Israeli researchers at Hebrew U develop faster, cheaper COVID-19 test

The new test would supply results 4-10 times faster than the current method, and is made almost entirely from materials which are easily available for purchase within the country.

A medical technologist tests a respiratory panel at Northwell Health Labs, where the same test will be used on the COVID-19, the disease caused by the novel coronavirus, after being authorized to begin semi-automated testing by the US Food and Drug Administration (FDA) in Lake Success, New York, U.S (photo credit: REUTERS/SHANNON STAPLETON)
A medical technologist tests a respiratory panel at Northwell Health Labs, where the same test will be used on the COVID-19, the disease caused by the novel coronavirus, after being authorized to begin semi-automated testing by the US Food and Drug Administration (FDA) in Lake Success, New York, U.S
(photo credit: REUTERS/SHANNON STAPLETON)
Researchers at the Hebrew University of Jerusalem announced on Sunday that they have developed a new method of testing for COVID-19 which is not only 4-10 times faster than the tests most commonly used today, but also significantly cheaper, while supplying the same level of accuracy.
Moreover, most of the materials required to perform the new test are already available in Israel, easing significantly both the country's dire shortage of testing materials and its heavy economic dependence on foreign commercial markets.
The method was developed in the labs of Prof. Nir Friedman of the Institute of Life Sciences and the School of Engineering and Computer Sciences and Dr. Naomi Haviv of Hebrew University's Neuroscience Research Center, and is based on materials which are not affected by global shortages and can even be recycled for repeated used on future tests.
The method commonly used today for COVID-19 testing involves extracting RNA molecules from a patient's sample to determine if they have viral RNA within them, which confirms the presence of the coronavirus.
The new test developed by the researchers performs the same action, but is made from more commonly attainable materials, that produce results at a much higher speed.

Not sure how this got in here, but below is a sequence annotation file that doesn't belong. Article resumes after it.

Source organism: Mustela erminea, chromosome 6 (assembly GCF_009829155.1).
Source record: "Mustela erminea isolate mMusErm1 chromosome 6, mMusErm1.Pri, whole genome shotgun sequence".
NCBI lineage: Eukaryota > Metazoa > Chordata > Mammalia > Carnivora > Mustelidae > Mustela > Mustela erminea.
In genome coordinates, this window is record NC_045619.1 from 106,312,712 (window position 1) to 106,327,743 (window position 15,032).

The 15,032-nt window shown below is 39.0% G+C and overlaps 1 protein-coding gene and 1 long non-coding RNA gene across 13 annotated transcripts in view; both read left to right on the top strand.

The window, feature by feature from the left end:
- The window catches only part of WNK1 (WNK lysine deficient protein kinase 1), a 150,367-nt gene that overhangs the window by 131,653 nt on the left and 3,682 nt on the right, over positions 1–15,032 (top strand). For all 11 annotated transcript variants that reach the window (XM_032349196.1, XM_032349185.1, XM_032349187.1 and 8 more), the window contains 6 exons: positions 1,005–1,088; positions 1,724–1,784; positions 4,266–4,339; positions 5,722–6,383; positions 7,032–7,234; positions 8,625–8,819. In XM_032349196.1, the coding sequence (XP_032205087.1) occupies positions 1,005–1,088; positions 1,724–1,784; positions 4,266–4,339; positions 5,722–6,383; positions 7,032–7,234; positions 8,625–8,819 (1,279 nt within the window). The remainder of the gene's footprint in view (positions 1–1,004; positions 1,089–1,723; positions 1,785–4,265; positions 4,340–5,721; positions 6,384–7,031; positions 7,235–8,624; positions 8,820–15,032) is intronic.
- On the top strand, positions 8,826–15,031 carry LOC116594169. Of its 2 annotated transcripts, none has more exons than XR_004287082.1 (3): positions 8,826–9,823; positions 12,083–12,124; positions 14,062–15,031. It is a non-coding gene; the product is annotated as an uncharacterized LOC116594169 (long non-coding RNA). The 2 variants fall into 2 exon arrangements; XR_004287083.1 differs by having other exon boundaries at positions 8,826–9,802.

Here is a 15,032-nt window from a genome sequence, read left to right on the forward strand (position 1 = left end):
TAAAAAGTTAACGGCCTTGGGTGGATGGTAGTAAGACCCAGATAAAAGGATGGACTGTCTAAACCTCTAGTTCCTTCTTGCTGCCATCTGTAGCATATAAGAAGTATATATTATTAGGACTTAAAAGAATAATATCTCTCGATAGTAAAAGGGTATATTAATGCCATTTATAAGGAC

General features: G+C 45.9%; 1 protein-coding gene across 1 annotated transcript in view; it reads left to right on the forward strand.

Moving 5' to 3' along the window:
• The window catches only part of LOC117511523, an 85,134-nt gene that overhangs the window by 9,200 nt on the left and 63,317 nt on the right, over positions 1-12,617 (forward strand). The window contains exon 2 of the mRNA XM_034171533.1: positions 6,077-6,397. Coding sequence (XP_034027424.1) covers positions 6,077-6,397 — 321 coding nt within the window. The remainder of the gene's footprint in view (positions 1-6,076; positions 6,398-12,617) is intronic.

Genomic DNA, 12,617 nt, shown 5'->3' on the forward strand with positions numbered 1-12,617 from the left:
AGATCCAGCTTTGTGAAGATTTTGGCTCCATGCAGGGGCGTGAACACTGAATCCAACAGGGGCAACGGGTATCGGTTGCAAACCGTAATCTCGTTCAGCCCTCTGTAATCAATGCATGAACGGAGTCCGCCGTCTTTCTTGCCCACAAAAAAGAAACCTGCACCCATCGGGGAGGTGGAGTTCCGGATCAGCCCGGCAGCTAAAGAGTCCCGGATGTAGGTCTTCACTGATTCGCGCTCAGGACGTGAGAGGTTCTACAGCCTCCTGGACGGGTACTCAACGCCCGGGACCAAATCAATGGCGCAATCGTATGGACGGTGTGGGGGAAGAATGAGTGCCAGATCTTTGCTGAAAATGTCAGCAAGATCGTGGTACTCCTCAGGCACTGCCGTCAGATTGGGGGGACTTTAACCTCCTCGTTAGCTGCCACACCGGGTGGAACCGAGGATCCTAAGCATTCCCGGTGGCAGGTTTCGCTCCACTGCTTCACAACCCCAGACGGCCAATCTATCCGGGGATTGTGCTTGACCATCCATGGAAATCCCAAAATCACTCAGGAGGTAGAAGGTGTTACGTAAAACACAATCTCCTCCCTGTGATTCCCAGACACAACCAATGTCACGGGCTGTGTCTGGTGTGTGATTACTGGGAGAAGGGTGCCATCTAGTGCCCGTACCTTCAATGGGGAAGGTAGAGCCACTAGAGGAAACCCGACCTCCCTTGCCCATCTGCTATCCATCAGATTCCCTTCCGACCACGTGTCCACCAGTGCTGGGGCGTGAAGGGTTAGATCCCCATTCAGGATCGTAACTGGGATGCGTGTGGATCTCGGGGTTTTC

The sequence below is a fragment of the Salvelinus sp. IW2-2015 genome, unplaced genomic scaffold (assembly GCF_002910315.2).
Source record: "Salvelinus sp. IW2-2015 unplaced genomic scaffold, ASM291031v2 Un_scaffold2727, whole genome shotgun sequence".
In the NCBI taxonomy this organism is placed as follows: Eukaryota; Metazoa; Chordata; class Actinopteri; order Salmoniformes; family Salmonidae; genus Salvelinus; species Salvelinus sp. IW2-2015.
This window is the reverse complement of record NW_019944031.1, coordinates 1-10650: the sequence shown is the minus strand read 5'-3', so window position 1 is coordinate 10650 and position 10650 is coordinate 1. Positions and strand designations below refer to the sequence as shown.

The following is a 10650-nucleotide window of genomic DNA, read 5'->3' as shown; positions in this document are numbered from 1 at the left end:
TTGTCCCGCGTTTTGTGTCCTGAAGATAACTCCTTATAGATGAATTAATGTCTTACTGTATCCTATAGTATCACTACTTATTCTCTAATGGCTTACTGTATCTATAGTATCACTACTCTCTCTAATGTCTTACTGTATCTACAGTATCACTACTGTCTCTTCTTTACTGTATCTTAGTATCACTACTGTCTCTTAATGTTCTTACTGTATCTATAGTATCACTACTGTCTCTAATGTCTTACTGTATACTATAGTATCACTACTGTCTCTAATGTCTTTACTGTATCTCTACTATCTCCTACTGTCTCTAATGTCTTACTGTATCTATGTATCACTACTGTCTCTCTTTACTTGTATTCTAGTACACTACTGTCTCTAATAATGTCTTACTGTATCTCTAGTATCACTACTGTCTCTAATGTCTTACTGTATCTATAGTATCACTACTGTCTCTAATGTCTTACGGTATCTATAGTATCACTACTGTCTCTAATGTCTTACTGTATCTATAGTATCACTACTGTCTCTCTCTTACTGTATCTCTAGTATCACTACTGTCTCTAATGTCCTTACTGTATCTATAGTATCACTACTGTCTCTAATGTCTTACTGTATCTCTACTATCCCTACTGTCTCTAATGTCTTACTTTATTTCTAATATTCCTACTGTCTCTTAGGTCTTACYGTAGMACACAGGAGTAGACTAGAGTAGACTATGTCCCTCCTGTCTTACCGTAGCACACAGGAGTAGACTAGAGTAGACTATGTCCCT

Haviv said that, "We have an efficient RNA extraction method, 4-10 times faster than the current method. It is based on magnetic beads and can be performed both robotically and manually."
Other than the magnetic beads, all of the other materials needed to perform the tests are available for purchase in Israel. The beads themselves are recyclable and can be reused to perform future tests.
"The robotic method has already undergone a series of tests at Hadassah Hospital, using hundreds of samples from patients – and is now becoming operational."
 
Friedman also mentioned the successful test comparisons done at Hadassah, saying that the team has "already used the method on hundreds of samples in Hadassah, and all the tests came out identical to the results obtained using the current test."

He said that the next step in their research is to develop a method that will allow tens of thousands of samples to be tested simultaneously. 
This method will be based on genomic sequencing tools, and early results look promising. 
"We are in the process of developing a test that will allow testing of 15,000 people at the same time. We already have very positive indications that encourage us to believe it can work," Friedman said.
Development of the new method now going into use was led by Dr. Ayelet Rahat, Dr. Masha Adam, Alon Chapelbaum, Dr. Ronen Sadeh and Dr. Anise Kluschendler, along with two experts from the robotics industry, Dr. Uri Shabi and Dr. Moshe Cohen. 
The study was funded by the Edmund de Rothschild Foundation and performed by a 15 person team in the labs of Hebrew University.